New technology in plaster

USG Boral is committed to developing products that provide the industry with a safe working environment.

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The growing concern over the rise in reported respirable crystalline silica (RCS) related cases is putting pressure on the construction industry to have greater focus on health and safety practices. While governments are targeting the stonemasonry industry, and specifically pro-posing to ban uncontrolled dry cutting techniques, the proposed lowering of the Workplace Exposure Standard (WES) for RCS will impact all processes and products that can generate RCS. This includes certain plasterboard and plaster-based products.

USG Boral is committed to helping create healthier work environments. As a manufacturer of plasterboards and jointing compounds, USG Boral has a responsibility to support workers’ health and safety. The company reviews the products and services it provides to ensure it contributes to a safer workplace, such as improvements in the development of water-resistant plasterboard and new jointing compounds. 

The crystalline silica content of raw materials can vary considerably across industries. Exposure in the plasterboard industry comes from the use of gypsum and limestone. However, local sources of both are very pure, with low levels of crystalline silica content. According to Tim Harrington, USG Boral category manager – compounds, ‘plaster-based products contain very small amounts of Quartz (crystalline silica), with finished plasterboard and plasterboard jointing compounds typically containing less than 0.1 per cent RCS’.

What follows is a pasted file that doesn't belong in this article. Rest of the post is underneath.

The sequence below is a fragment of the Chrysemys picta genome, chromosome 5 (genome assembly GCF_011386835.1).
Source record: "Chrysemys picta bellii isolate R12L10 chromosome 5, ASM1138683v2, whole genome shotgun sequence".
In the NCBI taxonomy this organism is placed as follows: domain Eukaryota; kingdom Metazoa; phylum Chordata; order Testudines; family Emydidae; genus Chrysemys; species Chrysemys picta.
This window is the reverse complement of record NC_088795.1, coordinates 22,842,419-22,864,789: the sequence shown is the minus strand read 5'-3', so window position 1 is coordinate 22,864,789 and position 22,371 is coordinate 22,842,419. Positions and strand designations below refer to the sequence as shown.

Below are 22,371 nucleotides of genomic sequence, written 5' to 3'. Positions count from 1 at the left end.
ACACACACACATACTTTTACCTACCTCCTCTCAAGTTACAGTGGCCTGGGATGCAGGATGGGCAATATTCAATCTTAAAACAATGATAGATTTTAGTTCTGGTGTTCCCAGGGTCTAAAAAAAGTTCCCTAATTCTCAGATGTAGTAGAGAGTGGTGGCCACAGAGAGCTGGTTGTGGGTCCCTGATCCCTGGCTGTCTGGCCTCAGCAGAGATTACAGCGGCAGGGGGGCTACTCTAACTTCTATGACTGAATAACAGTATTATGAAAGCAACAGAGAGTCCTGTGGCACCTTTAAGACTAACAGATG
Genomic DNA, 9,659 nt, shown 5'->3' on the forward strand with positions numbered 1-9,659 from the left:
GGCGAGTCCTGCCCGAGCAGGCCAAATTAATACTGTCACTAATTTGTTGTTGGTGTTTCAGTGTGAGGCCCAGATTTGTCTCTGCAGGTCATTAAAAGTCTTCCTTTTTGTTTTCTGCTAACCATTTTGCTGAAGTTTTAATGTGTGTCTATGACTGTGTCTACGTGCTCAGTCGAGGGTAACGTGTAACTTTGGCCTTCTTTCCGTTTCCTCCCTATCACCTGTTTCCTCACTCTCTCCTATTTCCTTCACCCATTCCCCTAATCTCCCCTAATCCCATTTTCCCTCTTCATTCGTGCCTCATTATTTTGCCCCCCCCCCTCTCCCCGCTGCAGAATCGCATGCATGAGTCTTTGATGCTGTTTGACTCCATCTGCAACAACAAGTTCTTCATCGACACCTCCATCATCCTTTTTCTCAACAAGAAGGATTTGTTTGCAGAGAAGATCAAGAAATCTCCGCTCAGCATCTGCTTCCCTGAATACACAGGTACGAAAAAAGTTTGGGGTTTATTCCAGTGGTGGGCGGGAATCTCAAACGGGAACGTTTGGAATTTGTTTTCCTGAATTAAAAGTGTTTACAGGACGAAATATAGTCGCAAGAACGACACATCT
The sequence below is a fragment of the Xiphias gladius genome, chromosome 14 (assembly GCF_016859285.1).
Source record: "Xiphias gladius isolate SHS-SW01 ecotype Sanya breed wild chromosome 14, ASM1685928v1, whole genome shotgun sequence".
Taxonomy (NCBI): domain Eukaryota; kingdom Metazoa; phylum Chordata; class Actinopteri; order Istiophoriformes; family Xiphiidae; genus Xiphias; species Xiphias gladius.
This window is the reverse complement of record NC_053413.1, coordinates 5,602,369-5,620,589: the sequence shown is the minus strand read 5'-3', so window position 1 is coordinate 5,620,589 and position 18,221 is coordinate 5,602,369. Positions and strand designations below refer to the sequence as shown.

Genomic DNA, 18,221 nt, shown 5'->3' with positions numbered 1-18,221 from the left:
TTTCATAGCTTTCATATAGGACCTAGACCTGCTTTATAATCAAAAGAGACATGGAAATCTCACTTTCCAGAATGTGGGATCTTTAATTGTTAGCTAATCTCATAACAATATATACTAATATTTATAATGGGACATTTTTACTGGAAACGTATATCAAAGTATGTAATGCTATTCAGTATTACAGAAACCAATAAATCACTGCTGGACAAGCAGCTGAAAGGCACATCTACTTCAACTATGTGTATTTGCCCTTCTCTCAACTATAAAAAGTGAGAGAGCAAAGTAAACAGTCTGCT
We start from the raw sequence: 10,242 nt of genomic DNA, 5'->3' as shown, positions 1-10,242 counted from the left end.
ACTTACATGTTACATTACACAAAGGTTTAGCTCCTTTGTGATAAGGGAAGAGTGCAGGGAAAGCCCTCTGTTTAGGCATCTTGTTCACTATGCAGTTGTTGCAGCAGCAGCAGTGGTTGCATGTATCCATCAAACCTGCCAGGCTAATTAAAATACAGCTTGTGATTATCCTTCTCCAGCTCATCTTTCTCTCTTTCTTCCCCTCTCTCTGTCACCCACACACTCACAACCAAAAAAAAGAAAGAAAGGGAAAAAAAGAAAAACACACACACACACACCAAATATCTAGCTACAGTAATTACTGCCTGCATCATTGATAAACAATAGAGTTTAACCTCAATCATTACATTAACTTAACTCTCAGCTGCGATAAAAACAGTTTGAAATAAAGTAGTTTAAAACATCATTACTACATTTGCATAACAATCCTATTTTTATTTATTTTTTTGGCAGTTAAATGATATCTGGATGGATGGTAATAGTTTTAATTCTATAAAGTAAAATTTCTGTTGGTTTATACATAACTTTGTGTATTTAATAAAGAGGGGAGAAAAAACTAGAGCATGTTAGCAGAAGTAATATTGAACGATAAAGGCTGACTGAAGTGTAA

Over the past few years, the construction industry has adopted numerous safety practices to minimise exposure to airborne hazards, including vacuum assisted sanding tools and more effective dust masks with higher protection against airborne particulates. 

The current WES for RCS is 0.1mg/m3 over an eight-hour work day. An employee’s level of risk is a combination of the type of material being handled and the manner of the activity being undertaken. That’s why high quartz content manufactured stone that’s dry cut at high speed, producing RCS above the workplace exposure standard, is under the spotlight. 

‘The onsite preparation and installation of plasterboard doesn’t exceed the permissible workplace exposure standard,’ Tim says. 

Respirable dust is generated in workplaces when jointed plasterboard walls and ceilings are sanded using hand-held or mechanical sanders. SHEETROCK® Dust Control limits the pluming of sanded compound dust through air spaces. Technology contained in the product produces dust particles which fall directly to the wall- or floor-junction and react better to the vacuum of mechanical sanders. This results in far less airborne dust.

Tested to the USA’s National Institute of Occupational Health and Safety (NIOSH) Method 0600, SHEETROCK® Dust Control produces respirable airborne dust at levels lower than the USA’s current Occupational Safety and Health Administration (OSHA) Permissible Exposure Limits (PELs) that are lower than the current WES set by SafeWork Australia.

Tim says that USG Boral is committed to developing products that provide the industry with a safer working environment. ‘Not only do USG Boral’s wet-area plasterboard and SHEETROCK® Dust Control provide unrivalled finishes, there are also real-world benefits. The work-place of old is no longer the norm. Working in a dusty air space, spending hours cleaning up, covered in dust is not something which has to go with the territory.’ 

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SHEETROCK® Dust Control limits the pluming of sanded compound dust through air spaces

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